Each line plotted on a coordinate graph divides the graph (or plane) into two *half‐planes.* This line is called the *boundary line* (or *bounding line*). The graph of a linear inequality is always a half‐plane. Before graphing a linear inequality, you must first find or use the equation of the line to make a boundary line.

#### Open half-plane

If the inequality is a “>” or “<”, then the graph will be an *open half‐plane.* An open half‐plane does not include the boundary line, so the boundary line is written as a *dashed line* on the graph.

##### Example 1

Graph the inequality *y* < *x* – 3.

First graph the line *y* = *x* – 3 to find the boundary line (use a dashed line, since the inequality is “<”) as shown in Figure 1.

*y*<

*x*– 3.

x |
y |
---|---|

3 |
0 |

0 |
-3 |

4 |
1 |

Now shade the lower half‐plane as shown in Figure 2, since *y* < *x* – 3.

*y*<

*x*– 3.

To check to see whether you've shaded the correct half‐plane, plug in a pair of coordinates—the pair of (0, 0) is often a good choice. If the coordinates you selected make the *inequality a true statement* when plugged in, then you *should* shade the half‐plane *containing* those coordinates. If the coordinates you selected *do not* make the inequality a true statement, then shade the half‐plane *not containing* those coordinates.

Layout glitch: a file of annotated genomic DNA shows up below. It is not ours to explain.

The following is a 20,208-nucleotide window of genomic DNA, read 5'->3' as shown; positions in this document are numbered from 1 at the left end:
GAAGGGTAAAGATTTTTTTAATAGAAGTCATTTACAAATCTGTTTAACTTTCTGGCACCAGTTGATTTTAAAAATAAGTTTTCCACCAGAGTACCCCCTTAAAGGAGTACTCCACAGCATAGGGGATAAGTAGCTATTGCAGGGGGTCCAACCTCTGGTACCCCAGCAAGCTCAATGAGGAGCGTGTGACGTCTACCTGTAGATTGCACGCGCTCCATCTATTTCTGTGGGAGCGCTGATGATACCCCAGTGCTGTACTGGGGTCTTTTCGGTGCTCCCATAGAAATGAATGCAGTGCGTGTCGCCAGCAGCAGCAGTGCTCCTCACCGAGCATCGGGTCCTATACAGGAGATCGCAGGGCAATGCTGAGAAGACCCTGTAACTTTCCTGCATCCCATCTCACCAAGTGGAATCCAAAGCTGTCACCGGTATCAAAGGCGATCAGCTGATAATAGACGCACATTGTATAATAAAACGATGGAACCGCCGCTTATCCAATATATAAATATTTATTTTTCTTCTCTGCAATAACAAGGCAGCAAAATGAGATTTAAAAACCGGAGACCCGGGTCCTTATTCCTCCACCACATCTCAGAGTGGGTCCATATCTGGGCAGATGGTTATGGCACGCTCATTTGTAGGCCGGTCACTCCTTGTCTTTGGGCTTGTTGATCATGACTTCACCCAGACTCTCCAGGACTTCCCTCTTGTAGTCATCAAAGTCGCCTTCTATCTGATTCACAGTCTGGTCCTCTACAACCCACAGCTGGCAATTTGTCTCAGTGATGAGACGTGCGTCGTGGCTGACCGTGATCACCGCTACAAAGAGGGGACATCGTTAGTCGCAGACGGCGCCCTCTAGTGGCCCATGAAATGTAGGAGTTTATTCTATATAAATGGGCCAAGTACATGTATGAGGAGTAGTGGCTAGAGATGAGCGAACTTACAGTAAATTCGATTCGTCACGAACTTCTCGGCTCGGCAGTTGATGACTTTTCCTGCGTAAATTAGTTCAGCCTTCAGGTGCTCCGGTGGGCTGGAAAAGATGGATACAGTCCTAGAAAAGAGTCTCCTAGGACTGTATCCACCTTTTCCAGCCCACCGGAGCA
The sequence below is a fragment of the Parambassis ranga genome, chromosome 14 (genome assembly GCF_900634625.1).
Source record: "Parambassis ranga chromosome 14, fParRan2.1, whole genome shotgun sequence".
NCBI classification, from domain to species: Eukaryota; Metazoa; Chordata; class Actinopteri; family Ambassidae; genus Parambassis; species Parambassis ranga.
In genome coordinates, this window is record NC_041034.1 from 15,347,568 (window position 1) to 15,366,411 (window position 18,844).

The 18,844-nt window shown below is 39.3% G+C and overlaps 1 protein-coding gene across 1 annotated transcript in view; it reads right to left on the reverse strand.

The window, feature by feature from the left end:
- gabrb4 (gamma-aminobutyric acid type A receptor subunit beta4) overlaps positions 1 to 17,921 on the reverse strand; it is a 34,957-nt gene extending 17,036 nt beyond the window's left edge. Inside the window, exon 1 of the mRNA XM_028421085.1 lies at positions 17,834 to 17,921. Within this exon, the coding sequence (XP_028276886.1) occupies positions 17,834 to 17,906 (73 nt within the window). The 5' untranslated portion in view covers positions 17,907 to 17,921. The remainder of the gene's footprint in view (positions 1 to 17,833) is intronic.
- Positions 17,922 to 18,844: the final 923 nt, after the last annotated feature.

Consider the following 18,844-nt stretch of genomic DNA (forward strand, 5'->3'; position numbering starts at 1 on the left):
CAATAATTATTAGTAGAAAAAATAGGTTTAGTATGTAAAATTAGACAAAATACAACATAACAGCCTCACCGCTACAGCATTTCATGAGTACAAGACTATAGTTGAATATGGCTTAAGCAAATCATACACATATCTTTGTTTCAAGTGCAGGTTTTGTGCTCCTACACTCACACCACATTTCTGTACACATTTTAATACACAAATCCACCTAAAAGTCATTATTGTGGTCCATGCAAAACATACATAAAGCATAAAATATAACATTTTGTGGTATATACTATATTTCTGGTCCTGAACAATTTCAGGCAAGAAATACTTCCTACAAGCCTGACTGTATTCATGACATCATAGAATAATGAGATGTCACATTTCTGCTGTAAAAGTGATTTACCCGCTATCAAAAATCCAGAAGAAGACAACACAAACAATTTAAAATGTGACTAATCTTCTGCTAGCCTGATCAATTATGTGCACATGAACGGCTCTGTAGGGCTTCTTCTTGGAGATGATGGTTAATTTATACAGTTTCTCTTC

Since the point (0, 0) *does not* make this inequality a true statement,

*y* < *x* – 3

0 < 0 – 3 is not true.

You should shade the side that *does not contain* the point (0, 0).

This checking method is often simply used as the method to decide which half‐plane to shade.

#### Closed half-plane

If the inequality is a “≤”or “≥”, then the graph will be a *closed half‐plane*. A closed half‐plane includes the boundary line and is graphed using a *solid line and shading.*

##### Example 2

Graph the inequality 2 *x* – *y* ≤ 0.

First transform the inequality so that *y* is the left member.

Subtracting 2 *x* from each side gives

– *y* ≤ –2 *x*

Now dividing each side by –1 (and changing the direction of the inequality) gives

*y* ≥ 2 *x*

Graph *y* = 2 *x* to find the boundary (use a solid line, because the inequality is “≥”) as shown in Figure 3.

x |
y |
---|---|

0 |
0 |

1 |
2 |

2 |
4 |

Since *y* ≥ 2 *x*, you should shade the upper half‐plane. If in doubt, or to check, plug in a pair of coordinates. Try the pair (1, 1).

So you should shade the half‐plane that *does not contain* (1, 1) as shown in Figure 4.

*y*≥ 2

*x*.